This semester, at the recommendation of one of my former students, Middle English Reading Group have been working our way through the middle section of the Prose Merlin. We started off with ‘Merlin and Nimiane’, the section recommended to me by my student C., who is secretly very sappy; and we’re finishing up with ‘The Banishment of Bertelak; and King Arthur and King Lot’.
The Prose Merlin, folks! It has everything you need!
– Romance! C. is right: Merlin and Nimiane are adorable, and come with the twisted angst of the fact that not only do *you* know she’s going to destroy him, so does he. Guinevere and Arthur are pretty cute, too: after their betrothal she helps arm him for his departure, and he arms her with a kiss. D’AWWW.
– Gawain! Lots of Gawain! Gawain is the leader of the children (by which, apparently, we mean young men, which is a pity, I was enjoying the vision of Gawain toddling around at the head of a pack of boys); he’s the bestest fighter ever; he’s all the allegorical symbols; he nearly kills his own father; he’s the flower of all chivalry… and so on and so forth. This author is happy to feed my Gawain obsession.
– Crossdressing FOR ALL! We had two weeks of great fun with Merlin and Grisandolus, which seems to be a variant on the story found in the Anglo-Norman poem Silence: a daughter, an only child, is raised as a son and goes to court as a knight; eventually she is sent to hunt for Merlin, and he reveals her secret. Meanwhile, the queen is committing adultery – in this case, she has twelve young boys shaven and dressed as girls, to be her personal entertainment – and Merlin reveals that, too. It’s very exciting.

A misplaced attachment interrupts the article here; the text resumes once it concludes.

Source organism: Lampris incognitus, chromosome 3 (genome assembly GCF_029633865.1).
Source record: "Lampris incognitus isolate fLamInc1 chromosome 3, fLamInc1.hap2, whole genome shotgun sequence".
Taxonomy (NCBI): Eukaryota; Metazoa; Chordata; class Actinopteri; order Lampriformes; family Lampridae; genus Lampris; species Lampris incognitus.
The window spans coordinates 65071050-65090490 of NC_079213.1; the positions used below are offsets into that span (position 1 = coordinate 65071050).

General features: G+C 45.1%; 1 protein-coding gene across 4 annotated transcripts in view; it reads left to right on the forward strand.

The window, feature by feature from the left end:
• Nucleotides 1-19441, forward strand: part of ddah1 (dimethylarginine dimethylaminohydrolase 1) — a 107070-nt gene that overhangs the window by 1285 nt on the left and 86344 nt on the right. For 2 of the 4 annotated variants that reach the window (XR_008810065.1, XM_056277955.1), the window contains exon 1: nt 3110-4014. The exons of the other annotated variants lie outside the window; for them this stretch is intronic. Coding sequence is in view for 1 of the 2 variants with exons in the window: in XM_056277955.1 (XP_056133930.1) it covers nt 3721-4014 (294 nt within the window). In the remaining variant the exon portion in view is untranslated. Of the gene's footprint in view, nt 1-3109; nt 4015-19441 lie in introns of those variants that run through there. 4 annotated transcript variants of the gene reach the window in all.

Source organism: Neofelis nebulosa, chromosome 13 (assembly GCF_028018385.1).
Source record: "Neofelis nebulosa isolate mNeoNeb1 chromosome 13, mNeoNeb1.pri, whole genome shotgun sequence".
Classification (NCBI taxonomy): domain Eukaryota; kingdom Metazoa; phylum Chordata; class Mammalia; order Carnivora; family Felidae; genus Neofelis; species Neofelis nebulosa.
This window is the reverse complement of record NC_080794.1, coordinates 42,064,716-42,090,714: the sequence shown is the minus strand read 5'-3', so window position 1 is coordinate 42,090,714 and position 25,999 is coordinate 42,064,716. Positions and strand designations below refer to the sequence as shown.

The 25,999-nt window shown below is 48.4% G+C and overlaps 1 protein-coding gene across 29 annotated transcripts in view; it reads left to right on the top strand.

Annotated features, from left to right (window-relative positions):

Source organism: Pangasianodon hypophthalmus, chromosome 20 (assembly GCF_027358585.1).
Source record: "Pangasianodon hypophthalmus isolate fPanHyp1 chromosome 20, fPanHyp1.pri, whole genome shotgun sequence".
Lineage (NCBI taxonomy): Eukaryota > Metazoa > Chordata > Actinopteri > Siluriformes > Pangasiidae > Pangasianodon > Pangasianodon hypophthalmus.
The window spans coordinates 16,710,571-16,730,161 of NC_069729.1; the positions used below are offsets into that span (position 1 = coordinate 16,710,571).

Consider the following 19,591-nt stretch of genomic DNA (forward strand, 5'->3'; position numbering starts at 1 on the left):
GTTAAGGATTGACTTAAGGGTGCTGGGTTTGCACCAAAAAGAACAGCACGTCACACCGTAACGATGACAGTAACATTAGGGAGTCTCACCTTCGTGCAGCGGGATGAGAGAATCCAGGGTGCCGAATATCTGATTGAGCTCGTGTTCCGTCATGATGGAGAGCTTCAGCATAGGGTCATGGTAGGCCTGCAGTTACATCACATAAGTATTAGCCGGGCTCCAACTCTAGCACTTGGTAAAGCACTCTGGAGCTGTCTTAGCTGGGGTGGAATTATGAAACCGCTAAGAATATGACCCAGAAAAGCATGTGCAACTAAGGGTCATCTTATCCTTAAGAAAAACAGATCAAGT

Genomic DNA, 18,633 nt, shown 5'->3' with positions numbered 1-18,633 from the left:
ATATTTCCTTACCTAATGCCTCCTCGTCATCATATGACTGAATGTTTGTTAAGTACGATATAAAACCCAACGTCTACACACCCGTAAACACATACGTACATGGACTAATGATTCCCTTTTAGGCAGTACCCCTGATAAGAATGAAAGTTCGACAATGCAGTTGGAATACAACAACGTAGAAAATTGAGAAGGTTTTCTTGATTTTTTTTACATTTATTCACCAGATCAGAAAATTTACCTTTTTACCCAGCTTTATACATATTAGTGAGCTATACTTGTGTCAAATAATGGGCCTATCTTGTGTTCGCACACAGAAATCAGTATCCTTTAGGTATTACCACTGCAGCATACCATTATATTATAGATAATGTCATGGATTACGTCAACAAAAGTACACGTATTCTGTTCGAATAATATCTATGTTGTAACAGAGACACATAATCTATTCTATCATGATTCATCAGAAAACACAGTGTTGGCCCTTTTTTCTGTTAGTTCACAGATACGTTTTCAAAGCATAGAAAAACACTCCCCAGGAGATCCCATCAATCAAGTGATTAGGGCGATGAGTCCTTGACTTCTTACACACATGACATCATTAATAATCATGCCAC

– Slapstick! In the battle between King Arthur and King Lot there’s a fabulous scene where King Arthur is stuck under his own horse, and King Lot is trying to pull Arthur’s helmet off so he can decapitate him, but the helmet won’t go, and he’s stuck there pulling and pushing and trying to get this helmet off, until someone comes to rescue Arthur.
– Kidnaps, escapes, hijinks, and Guinevere being awesome – there’s a pretty spiffy kidnap story involving Guinevere on her wedding night, and her suspiciously similarly-named half-sister Guinevere. Our Guinevere puts up a spirited fight, is aided by plucky and fortuitously placed good guys, and ends up saving herself by clinging to a tree (her assailants, pull as they might, cannot dislodge her). It’s fun, funny, and there’s a rather sweet scene of her father comforting her afterwards.
MERG have been having great fun with this text – we had a few newbies but by this stage in semester everyone seems to be following easily. Last week there were plenty of “oohs” and “ahs” and laughter in all the right places. I don’t suppose the author of the Prose Merlin expected that the text would still be good performative reading in half a millenium’s time, but I don’t think it’s lost much for the passage of time.